The sharpest corner around
Peterson’s stock through the roof
In terms of pure talent and potential to be great in the NFL, many believe that cornerback Patrick Peterson is the best player available in this year’s draft.
The Louisiana State product has the body of a safety — he measured 6 feet 2 inches, 219 pounds at the NFL combine last month — but the speed and skills to cover the best receivers in the league.
As if that weren’t enough to make him a darling of scouts, he also is an explosive returner with great vision who averaged 29 yards on kickoffs and 16 yards on punts last season.
That package has him in consideration for the top overall pick, which means he could eclipse former Patriot Shawn Springs as the highest-drafted cornerback in league history. Springs went third to Seattle in 1997.
After Carolina, Denver holds the second pick, and Buffalo is third. Both the Broncos and Bills need defensive help, though they could look to the front seven first.
This time of year is all about hype and hyperbole, but in Peterson’s case, the evaluations may actually be grounded in reality.
“He’s one of those rare corners who can come in and be a very, very high pick,’’ said Titans coach Mike Munchak. “You saw what happened with the Jets and the guys they have and how important it is to have a guy [Darrelle Revis] who can take the best receiver and shut that guy down.
“We interviewed [Peterson] for 15 minutes at the combine. This guy seems special, listening to him talk about his trade and his mind-set and how he plays different coverages. He’s going to be a special player.’’
To say Peterson, a native of Pompano Beach, Fla., was impressive last year as a true junior is a bit of an understatement. He was not only the Southeastern Conference’s defensive MVP, but also the special teams MVP.
He was not only the Thorpe Award winner as college football’s top defensive back, he also took home the Bednarik Award as college football’s best defensive player. He was named first-team All-American by no fewer than seven organizations.
All of which led to Peterson declaring for the draft.
“I believe I achieved all the goals I went to LSU for, which was to win the Jim Thorpe and the Bednarik,’’ he said. “I wanted to give a push for the Heisman. I believe I left LSU in good hands with the great secondary guys they’ve got there. I just wanted to take my game to the next level and that’s to pursue an NFL career.’’
Though he’ll enter the league with a truckload of honors and expectations, it won’t be a first for Peterson.
When he walked onto campus in Baton Rouge before his freshman year, he was the reigning USA Today national high school defensive player of the year, a USA Today and Parade All-American, and a five-star prospect of the major scouting services.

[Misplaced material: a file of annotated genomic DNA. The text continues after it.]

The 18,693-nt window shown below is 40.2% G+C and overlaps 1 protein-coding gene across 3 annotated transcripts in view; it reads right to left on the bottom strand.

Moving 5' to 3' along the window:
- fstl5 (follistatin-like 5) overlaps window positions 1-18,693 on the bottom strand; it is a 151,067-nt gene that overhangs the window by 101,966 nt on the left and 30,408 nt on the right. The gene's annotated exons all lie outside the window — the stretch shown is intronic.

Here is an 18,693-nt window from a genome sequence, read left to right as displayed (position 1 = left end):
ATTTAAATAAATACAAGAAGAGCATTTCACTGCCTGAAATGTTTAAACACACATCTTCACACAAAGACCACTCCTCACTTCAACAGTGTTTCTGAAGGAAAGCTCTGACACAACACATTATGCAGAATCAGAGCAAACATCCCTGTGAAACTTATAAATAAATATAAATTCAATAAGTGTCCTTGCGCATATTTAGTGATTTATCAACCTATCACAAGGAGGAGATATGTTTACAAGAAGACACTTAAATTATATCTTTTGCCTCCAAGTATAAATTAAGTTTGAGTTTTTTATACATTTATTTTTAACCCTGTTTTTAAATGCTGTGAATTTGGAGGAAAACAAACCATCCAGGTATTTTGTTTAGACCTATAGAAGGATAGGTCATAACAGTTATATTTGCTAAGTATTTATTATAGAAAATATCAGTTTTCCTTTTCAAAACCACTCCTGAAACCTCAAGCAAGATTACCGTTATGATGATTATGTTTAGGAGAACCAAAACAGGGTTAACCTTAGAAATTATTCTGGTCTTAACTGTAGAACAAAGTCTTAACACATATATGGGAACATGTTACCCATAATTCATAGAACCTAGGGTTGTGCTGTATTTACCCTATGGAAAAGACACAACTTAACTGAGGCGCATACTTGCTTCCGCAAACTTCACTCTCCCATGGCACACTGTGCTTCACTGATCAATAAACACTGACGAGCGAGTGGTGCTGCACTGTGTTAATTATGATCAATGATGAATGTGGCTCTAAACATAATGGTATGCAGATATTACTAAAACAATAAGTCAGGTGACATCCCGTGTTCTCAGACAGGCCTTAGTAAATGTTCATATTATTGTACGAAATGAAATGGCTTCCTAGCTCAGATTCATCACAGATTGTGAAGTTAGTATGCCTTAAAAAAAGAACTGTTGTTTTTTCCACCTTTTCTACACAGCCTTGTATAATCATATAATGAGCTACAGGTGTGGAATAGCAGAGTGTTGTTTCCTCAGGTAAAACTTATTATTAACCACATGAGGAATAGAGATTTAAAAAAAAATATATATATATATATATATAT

Peterson played every game his first season, though he didn’t become a starter until the 10th game.
Once he got to the top of the depth chart, however, he stayed there.
As a sophomore, he had 13 pass breakups and two interceptions, one of which he returned for a touchdown. He added another score when he returned a blocked field goal against Ole Miss.
By last fall, teams had learned not to throw Peterson’s way; he had 42 tackles and six pass breakups, plus four interceptions.
His pick of Ole Miss quarterback Jeremiah Masoli proved to be the final play of the game and preserved a 43-36 win. On special teams, his 932 kickoff-return yards set a school record.
Peterson gave up just one touchdown last year, to Alabama’s Julio Jones, who is 6-4 and also projected to be a high first-round pick.
Playing against the likes of Jones and Georgia receiver A.J. Green, another highly touted prospect, helped Peterson elevate his game, he said. He knows that in the NFL he’ll face receivers every week that are of their caliber or better.
Peterson gets high marks for his ability in man-to-man coverage, but that is the way the Tigers play in the secondary.
“I’m very comfortable playing ‘press man’ because that’s pretty much all I’ve been taught,’’ he said. “The aggressive style of play we played at LSU, you want to get after the receiver, you don’t want those guys to get the best of us, because most receivers don’t like press.
“I want to work on my zone coverage; we barely did that at LSU. A lot of people are saying I can’t backpedal and things like that, but I definitely can. I was just going through the style of play that [defensive backs] coach [Ron] Cooper taught me.
“I can backpedal and change direction as well.’’
Because of his size, Peterson could play safety, but with receivers getting taller and faster, he’s needed as a corner.
And also because of his size, he’s hard to take down as a kick returner.
“It’s huge,’’ Rams general manager Billy Devaney said of Peterson’s potential to contribute in two phases of the game. “Absolutely huge. Impact guy at both spots, it’s extremely valuable.’’
Hall of Famer John Elway, who is now vice president of football operations in Denver, did little to hide his feelings on Peterson when he spoke at the combine.
“He is a guy that can do a lot of different things for you,’’ said Elway. “Athletically, he’s as good as anyone in the draft — he can run and has good size for a corner and is a guy that can make some big plays.’’
The Broncos hold the second pick, and will be looking to improve a pass defense that ranked 25th in the NFL last year, allowing 236 yards per game, including 12 completions of 40 yards or more.
Adding Peterson could be a big step in the right direction.